September 19, 2007
Toronto. The Orphanage."Bolstered by a flawless lead performance by Belen Rueda, The Orphanage is out to chill your bones, to be sure, but there's also a great air of mystery (and a wonderfully welcome sense of poignancy) that elevates the film beyond that of a simple thriller," writes Cinematical's James Rocchi. "And while some of the themes and ideas may feel familiar to those who follow the 'south of the border' horror exports, there's more than enough originality and freshness to satisfy those fans... Half-drama and half-horror, The Orphanage is entirely captivating from start to finish." "The Orphanage takes its characters to the deepest, darkest places imaginable and dares them to fight their way back," writes Jim Emerson. "There's a distinctively Spanish/Mexican sensibility at work here, in which the gruesome realities of loss and death and decay are acknowledged in the open, a part of life as it is lived, and there are no guarantees of a fairy-tale Happy Ending for anyone. That's because, as these cultures understand in their bones, the genuine, non-Disnified fairy tales don't necessarily have happy endings." Updated. "My hand remained over my mouth through most of this movie; a sure sign that I'm ready to stifle a scream," writes Michael Guillén. "Guillermo del Toro's executive production of The Orphanage lends winning pedigree to the project but the film survives quite on its own merits and through its own tonalities." "As a scare machine, it's hard to beat: There are three or four shocks that had me bolt upright in my seat, and yet it still sustains a creepy ambience throughout," writes Scott Tobias at the AV Club. But Ed Gonzalez, previewing the film as a New York Film Festival entry for Slant, is not boarding this bus: "When in Spain, do as Guillermo del Toro does. Or Victor Erice. Or Alejandro Amenábar. That is the modus operandi of the fetid The Orphanage, a haunted-house spooker that is all notations and no text." Online listening tip. Cinematical's James Rocchi talks with Bayona. Earlier: Reviews from Cannes. Update: Nick Schager finds The Orphanage "little more than a nonsensical, frequently ludicrous version of The Others, a ghost story in which character motivation is haphazard and scares as scarce as narrative logic."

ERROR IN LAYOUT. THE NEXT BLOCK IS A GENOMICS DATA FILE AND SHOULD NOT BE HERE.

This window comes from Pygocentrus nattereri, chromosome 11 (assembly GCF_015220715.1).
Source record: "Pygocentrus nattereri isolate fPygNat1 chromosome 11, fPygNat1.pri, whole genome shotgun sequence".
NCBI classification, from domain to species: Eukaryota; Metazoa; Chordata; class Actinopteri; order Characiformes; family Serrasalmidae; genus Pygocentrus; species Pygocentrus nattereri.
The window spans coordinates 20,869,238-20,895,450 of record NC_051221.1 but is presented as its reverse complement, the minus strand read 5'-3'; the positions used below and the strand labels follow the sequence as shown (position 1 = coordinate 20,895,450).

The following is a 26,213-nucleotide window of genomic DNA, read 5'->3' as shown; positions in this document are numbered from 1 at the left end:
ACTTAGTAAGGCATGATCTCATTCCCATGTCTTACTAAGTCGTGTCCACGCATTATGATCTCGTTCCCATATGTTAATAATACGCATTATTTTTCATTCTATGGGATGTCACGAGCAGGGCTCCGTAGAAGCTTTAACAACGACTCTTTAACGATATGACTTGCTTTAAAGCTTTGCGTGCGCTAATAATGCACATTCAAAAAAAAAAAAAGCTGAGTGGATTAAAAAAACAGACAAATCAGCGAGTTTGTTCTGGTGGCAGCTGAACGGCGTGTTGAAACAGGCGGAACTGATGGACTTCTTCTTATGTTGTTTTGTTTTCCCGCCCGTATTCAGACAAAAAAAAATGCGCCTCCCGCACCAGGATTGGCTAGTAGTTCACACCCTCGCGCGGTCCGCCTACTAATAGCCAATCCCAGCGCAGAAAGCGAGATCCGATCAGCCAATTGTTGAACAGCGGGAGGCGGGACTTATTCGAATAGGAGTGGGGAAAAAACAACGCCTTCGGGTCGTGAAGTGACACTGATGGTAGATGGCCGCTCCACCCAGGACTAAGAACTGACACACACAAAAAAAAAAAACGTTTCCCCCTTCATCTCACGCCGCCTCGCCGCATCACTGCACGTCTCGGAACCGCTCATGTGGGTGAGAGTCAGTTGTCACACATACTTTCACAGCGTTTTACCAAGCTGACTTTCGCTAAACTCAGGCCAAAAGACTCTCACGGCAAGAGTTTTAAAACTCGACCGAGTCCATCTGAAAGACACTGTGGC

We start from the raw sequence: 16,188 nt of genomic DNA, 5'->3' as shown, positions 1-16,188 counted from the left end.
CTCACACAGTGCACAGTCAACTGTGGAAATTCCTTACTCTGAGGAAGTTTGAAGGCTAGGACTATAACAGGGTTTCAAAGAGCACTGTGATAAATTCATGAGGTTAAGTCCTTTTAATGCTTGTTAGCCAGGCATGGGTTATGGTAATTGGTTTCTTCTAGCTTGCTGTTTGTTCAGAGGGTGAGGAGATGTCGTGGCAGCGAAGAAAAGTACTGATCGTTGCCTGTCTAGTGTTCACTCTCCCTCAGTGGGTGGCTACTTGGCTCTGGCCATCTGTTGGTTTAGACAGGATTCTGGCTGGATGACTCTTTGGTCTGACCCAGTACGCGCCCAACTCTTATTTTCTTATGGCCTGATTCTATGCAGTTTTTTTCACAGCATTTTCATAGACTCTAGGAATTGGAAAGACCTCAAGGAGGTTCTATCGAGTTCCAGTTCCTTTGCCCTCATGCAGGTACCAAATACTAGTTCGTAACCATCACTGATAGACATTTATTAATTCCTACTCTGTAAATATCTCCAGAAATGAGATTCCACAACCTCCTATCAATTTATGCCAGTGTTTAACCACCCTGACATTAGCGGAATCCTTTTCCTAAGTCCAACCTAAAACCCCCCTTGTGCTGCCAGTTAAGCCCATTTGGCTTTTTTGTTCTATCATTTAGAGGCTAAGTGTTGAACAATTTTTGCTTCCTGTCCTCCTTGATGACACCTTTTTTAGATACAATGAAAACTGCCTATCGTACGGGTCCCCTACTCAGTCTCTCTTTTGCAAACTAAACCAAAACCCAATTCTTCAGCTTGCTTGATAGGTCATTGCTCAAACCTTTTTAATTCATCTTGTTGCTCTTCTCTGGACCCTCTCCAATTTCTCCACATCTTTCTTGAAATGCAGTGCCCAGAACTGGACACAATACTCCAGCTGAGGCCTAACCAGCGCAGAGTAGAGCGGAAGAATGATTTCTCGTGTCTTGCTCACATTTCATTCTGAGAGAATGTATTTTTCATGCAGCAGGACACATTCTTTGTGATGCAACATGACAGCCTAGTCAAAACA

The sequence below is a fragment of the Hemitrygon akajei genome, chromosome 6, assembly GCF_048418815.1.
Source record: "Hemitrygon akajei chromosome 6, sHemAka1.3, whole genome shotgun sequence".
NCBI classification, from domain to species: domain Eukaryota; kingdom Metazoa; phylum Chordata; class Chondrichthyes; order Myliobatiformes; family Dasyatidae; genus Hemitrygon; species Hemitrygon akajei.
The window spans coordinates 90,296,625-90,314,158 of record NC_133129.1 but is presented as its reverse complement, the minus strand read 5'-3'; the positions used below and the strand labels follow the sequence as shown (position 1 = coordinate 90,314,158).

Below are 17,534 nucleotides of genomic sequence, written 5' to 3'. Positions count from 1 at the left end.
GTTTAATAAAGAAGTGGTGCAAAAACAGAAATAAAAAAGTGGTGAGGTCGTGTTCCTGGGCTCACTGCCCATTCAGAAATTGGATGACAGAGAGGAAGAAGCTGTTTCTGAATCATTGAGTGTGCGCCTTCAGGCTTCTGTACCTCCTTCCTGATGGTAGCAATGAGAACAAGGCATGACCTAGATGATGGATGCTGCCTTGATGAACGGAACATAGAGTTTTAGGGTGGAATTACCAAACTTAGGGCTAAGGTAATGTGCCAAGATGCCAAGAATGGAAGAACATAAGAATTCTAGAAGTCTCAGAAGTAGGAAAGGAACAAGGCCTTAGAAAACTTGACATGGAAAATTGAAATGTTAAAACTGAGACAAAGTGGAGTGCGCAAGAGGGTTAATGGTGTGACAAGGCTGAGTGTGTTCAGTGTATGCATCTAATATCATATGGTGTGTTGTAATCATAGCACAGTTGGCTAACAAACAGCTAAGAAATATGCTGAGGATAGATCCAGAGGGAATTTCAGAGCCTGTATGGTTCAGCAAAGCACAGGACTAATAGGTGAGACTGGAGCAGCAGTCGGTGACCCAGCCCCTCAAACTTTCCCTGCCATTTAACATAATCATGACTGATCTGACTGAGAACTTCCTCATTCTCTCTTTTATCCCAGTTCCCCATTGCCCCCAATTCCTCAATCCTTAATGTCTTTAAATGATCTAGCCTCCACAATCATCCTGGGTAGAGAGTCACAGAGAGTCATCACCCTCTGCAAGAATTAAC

Posted by dwhudson at September 19, 2007 12:46 AM